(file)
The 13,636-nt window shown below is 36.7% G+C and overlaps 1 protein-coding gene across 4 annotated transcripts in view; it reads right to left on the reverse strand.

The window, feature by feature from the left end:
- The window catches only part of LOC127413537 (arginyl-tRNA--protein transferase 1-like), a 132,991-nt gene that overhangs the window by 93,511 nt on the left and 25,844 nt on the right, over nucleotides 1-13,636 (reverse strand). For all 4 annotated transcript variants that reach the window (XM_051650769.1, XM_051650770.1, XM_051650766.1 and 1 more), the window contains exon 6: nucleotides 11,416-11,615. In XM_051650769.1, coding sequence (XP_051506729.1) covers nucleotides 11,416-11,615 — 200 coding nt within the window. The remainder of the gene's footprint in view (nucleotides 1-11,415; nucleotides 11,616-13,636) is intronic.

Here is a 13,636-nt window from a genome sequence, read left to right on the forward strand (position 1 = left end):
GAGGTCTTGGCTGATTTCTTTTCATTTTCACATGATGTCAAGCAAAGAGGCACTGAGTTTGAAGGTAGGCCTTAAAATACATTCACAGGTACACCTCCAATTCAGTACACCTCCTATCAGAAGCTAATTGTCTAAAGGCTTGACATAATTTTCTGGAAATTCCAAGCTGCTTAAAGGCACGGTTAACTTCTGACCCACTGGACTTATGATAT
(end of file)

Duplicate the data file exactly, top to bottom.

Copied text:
The 13,636-nt window shown below is 36.7% G+C and overlaps 1 protein-coding gene across 4 annotated transcripts in view; it reads right to left on the reverse strand.

The window, feature by feature from the left end:
- The window catches only part of LOC127413537 (arginyl-tRNA--protein transferase 1-like), a 132,991-nt gene that overhangs the window by 93,511 nt on the left and 25,844 nt on the right, over nucleotides 1-13,636 (reverse strand). For all 4 annotated transcript variants that reach the window (XM_051650769.1, XM_051650770.1, XM_051650766.1 and 1 more), the window contains exon 6: nucleotides 11,416-11,615. In XM_051650769.1, coding sequence (XP_051506729.1) covers nucleotides 11,416-11,615 — 200 coding nt within the window. The remainder of the gene's footprint in view (nucleotides 1-11,415; nucleotides 11,616-13,636) is intronic.

Here is a 13,636-nt window from a genome sequence, read left to right on the forward strand (position 1 = left end):
GAGGTCTTGGCTGATTTCTTTTCATTTTCACATGATGTCAAGCAAAGAGGCACTGAGTTTGAAGGTAGGCCTTAAAATACATTCACAGGTACACCTCCAATTCAGTACACCTCCTATCAGAAGCTAATTGTCTAAAGGCTTGACATAATTTTCTGGAAATTCCAAGCTGCTTAAAGGCACGGTTAACTTCTGACCCACTGGACTTATGATAT